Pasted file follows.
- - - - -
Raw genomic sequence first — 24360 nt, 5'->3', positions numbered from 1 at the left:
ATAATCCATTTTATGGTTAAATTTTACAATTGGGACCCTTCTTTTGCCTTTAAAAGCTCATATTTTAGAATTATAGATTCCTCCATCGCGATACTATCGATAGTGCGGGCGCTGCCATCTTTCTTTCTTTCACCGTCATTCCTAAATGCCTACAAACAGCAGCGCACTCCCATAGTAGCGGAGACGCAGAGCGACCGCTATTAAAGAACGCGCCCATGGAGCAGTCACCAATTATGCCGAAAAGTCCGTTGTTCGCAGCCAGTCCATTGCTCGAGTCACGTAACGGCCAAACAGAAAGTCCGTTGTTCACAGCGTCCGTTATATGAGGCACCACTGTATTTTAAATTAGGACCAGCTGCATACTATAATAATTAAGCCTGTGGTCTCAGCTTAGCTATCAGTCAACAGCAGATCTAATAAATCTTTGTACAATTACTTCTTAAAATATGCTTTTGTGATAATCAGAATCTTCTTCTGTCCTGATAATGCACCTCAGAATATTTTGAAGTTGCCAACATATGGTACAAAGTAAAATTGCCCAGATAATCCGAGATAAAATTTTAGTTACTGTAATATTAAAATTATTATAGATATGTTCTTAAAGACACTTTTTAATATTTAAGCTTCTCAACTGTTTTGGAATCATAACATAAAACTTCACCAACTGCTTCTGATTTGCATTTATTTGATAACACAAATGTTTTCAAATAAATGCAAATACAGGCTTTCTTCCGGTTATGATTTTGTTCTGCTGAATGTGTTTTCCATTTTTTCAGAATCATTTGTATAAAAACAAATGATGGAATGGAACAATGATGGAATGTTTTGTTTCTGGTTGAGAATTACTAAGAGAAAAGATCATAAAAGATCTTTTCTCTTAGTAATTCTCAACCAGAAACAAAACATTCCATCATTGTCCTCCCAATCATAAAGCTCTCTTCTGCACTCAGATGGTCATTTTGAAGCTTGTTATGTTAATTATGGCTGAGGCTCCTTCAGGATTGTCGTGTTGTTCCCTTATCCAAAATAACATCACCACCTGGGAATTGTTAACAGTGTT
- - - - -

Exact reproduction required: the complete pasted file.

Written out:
Raw genomic sequence first — 24360 nt, 5'->3', positions numbered from 1 at the left:
ATAATCCATTTTATGGTTAAATTTTACAATTGGGACCCTTCTTTTGCCTTTAAAAGCTCATATTTTAGAATTATAGATTCCTCCATCGCGATACTATCGATAGTGCGGGCGCTGCCATCTTTCTTTCTTTCACCGTCATTCCTAAATGCCTACAAACAGCAGCGCACTCCCATAGTAGCGGAGACGCAGAGCGACCGCTATTAAAGAACGCGCCCATGGAGCAGTCACCAATTATGCCGAAAAGTCCGTTGTTCGCAGCCAGTCCATTGCTCGAGTCACGTAACGGCCAAACAGAAAGTCCGTTGTTCACAGCGTCCGTTATATGAGGCACCACTGTATTTTAAATTAGGACCAGCTGCATACTATAATAATTAAGCCTGTGGTCTCAGCTTAGCTATCAGTCAACAGCAGATCTAATAAATCTTTGTACAATTACTTCTTAAAATATGCTTTTGTGATAATCAGAATCTTCTTCTGTCCTGATAATGCACCTCAGAATATTTTGAAGTTGCCAACATATGGTACAAAGTAAAATTGCCCAGATAATCCGAGATAAAATTTTAGTTACTGTAATATTAAAATTATTATAGATATGTTCTTAAAGACACTTTTTAATATTTAAGCTTCTCAACTGTTTTGGAATCATAACATAAAACTTCACCAACTGCTTCTGATTTGCATTTATTTGATAACACAAATGTTTTCAAATAAATGCAAATACAGGCTTTCTTCCGGTTATGATTTTGTTCTGCTGAATGTGTTTTCCATTTTTTCAGAATCATTTGTATAAAAACAAATGATGGAATGGAACAATGATGGAATGTTTTGTTTCTGGTTGAGAATTACTAAGAGAAAAGATCATAAAAGATCTTTTCTCTTAGTAATTCTCAACCAGAAACAAAACATTCCATCATTGTCCTCCCAATCATAAAGCTCTCTTCTGCACTCAGATGGTCATTTTGAAGCTTGTTATGTTAATTATGGCTGAGGCTCCTTCAGGATTGTCGTGTTGTTCCCTTATCCAAAATAACATCACCACCTGGGAATTGTTAACAGTGTT